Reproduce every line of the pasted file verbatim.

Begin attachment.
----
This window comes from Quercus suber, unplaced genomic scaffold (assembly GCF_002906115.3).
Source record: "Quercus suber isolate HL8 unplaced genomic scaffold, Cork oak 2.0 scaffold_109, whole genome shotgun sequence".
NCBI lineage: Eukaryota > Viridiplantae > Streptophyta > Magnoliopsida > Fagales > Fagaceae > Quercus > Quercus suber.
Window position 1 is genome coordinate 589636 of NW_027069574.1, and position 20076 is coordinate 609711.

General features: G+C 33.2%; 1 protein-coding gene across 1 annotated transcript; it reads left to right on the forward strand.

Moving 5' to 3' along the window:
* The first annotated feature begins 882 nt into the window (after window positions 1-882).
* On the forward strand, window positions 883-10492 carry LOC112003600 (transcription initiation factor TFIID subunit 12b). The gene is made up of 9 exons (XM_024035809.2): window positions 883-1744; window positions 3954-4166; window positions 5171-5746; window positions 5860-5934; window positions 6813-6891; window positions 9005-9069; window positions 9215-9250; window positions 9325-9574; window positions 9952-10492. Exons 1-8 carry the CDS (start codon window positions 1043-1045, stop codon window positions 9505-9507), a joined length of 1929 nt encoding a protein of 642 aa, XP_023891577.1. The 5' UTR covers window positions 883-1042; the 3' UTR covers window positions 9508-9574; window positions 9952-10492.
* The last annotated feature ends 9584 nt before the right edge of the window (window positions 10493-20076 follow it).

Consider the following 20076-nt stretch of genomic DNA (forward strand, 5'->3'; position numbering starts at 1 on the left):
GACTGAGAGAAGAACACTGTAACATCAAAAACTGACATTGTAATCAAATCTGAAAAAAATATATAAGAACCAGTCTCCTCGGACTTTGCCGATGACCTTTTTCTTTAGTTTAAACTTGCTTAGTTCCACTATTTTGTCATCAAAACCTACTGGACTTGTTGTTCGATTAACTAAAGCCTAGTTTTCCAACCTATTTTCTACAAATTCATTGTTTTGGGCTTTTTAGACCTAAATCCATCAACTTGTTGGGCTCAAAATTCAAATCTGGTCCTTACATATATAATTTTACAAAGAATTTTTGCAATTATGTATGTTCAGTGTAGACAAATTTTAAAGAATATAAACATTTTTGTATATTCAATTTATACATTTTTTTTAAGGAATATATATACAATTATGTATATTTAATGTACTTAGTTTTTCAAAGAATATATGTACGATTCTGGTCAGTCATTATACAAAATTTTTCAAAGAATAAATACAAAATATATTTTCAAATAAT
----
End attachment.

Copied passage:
This window comes from Quercus suber, unplaced genomic scaffold (assembly GCF_002906115.3).
Source record: "Quercus suber isolate HL8 unplaced genomic scaffold, Cork oak 2.0 scaffold_109, whole genome shotgun sequence".
NCBI lineage: Eukaryota > Viridiplantae > Streptophyta > Magnoliopsida > Fagales > Fagaceae > Quercus > Quercus suber.
Window position 1 is genome coordinate 589636 of NW_027069574.1, and position 20076 is coordinate 609711.

General features: G+C 33.2%; 1 protein-coding gene across 1 annotated transcript; it reads left to right on the forward strand.

Moving 5' to 3' along the window:
* The first annotated feature begins 882 nt into the window (after window positions 1-882).
* On the forward strand, window positions 883-10492 carry LOC112003600 (transcription initiation factor TFIID subunit 12b). The gene is made up of 9 exons (XM_024035809.2): window positions 883-1744; window positions 3954-4166; window positions 5171-5746; window positions 5860-5934; window positions 6813-6891; window positions 9005-9069; window positions 9215-9250; window positions 9325-9574; window positions 9952-10492. Exons 1-8 carry the CDS (start codon window positions 1043-1045, stop codon window positions 9505-9507), a joined length of 1929 nt encoding a protein of 642 aa, XP_023891577.1. The 5' UTR covers window positions 883-1042; the 3' UTR covers window positions 9508-9574; window positions 9952-10492.
* The last annotated feature ends 9584 nt before the right edge of the window (window positions 10493-20076 follow it).

Consider the following 20076-nt stretch of genomic DNA (forward strand, 5'->3'; position numbering starts at 1 on the left):
GACTGAGAGAAGAACACTGTAACATCAAAAACTGACATTGTAATCAAATCTGAAAAAAATATATAAGAACCAGTCTCCTCGGACTTTGCCGATGACCTTTTTCTTTAGTTTAAACTTGCTTAGTTCCACTATTTTGTCATCAAAACCTACTGGACTTGTTGTTCGATTAACTAAAGCCTAGTTTTCCAACCTATTTTCTACAAATTCATTGTTTTGGGCTTTTTAGACCTAAATCCATCAACTTGTTGGGCTCAAAATTCAAATCTGGTCCTTACATATATAATTTTACAAAGAATTTTTGCAATTATGTATGTTCAGTGTAGACAAATTTTAAAGAATATAAACATTTTTGTATATTCAATTTATACATTTTTTTTAAGGAATATATATACAATTATGTATATTTAATGTACTTAGTTTTTCAAAGAATATATGTACGATTCTGGTCAGTCATTATACAAAATTTTTCAAAGAATAAATACAAAATATATTTTCAAATAAT